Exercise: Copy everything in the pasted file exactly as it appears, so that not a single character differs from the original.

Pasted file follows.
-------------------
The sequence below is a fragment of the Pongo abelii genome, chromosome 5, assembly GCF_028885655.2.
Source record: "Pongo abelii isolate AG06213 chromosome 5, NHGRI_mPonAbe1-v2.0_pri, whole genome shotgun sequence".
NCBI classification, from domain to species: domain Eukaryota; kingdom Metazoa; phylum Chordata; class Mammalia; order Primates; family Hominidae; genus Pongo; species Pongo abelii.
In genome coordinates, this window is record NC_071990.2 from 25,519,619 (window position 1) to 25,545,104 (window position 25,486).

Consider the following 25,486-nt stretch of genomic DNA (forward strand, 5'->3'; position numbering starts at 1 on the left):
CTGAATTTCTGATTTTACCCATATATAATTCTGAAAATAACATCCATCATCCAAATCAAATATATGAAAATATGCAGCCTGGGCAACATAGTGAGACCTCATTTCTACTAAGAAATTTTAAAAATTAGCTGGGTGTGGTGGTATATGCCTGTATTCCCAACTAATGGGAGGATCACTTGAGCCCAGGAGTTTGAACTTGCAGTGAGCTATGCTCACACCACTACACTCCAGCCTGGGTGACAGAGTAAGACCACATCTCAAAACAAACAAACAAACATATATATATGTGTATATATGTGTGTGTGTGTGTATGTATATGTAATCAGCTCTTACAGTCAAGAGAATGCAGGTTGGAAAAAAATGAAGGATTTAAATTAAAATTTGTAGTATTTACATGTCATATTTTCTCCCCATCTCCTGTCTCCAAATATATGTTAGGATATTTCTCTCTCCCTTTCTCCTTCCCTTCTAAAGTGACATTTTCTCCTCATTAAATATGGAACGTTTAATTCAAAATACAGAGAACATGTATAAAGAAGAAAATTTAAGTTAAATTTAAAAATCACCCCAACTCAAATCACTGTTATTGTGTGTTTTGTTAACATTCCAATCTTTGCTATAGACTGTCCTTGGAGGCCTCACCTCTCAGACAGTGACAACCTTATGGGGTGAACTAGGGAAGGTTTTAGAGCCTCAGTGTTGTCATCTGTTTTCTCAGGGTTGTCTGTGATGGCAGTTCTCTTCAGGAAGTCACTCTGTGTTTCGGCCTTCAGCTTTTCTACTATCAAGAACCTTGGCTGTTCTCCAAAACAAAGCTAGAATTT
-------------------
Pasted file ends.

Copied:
The sequence below is a fragment of the Pongo abelii genome, chromosome 5, assembly GCF_028885655.2.
Source record: "Pongo abelii isolate AG06213 chromosome 5, NHGRI_mPonAbe1-v2.0_pri, whole genome shotgun sequence".
NCBI classification, from domain to species: domain Eukaryota; kingdom Metazoa; phylum Chordata; class Mammalia; order Primates; family Hominidae; genus Pongo; species Pongo abelii.
In genome coordinates, this window is record NC_071990.2 from 25,519,619 (window position 1) to 25,545,104 (window position 25,486).

Consider the following 25,486-nt stretch of genomic DNA (forward strand, 5'->3'; position numbering starts at 1 on the left):
CTGAATTTCTGATTTTACCCATATATAATTCTGAAAATAACATCCATCATCCAAATCAAATATATGAAAATATGCAGCCTGGGCAACATAGTGAGACCTCATTTCTACTAAGAAATTTTAAAAATTAGCTGGGTGTGGTGGTATATGCCTGTATTCCCAACTAATGGGAGGATCACTTGAGCCCAGGAGTTTGAACTTGCAGTGAGCTATGCTCACACCACTACACTCCAGCCTGGGTGACAGAGTAAGACCACATCTCAAAACAAACAAACAAACATATATATATGTGTATATATGTGTGTGTGTGTGTATGTATATGTAATCAGCTCTTACAGTCAAGAGAATGCAGGTTGGAAAAAAATGAAGGATTTAAATTAAAATTTGTAGTATTTACATGTCATATTTTCTCCCCATCTCCTGTCTCCAAATATATGTTAGGATATTTCTCTCTCCCTTTCTCCTTCCCTTCTAAAGTGACATTTTCTCCTCATTAAATATGGAACGTTTAATTCAAAATACAGAGAACATGTATAAAGAAGAAAATTTAAGTTAAATTTAAAAATCACCCCAACTCAAATCACTGTTATTGTGTGTTTTGTTAACATTCCAATCTTTGCTATAGACTGTCCTTGGAGGCCTCACCTCTCAGACAGTGACAACCTTATGGGGTGAACTAGGGAAGGTTTTAGAGCCTCAGTGTTGTCATCTGTTTTCTCAGGGTTGTCTGTGATGGCAGTTCTCTTCAGGAAGTCACTCTGTGTTTCGGCCTTCAGCTTTTCTACTATCAAGAACCTTGGCTGTTCTCCAAAACAAAGCTAGAATTT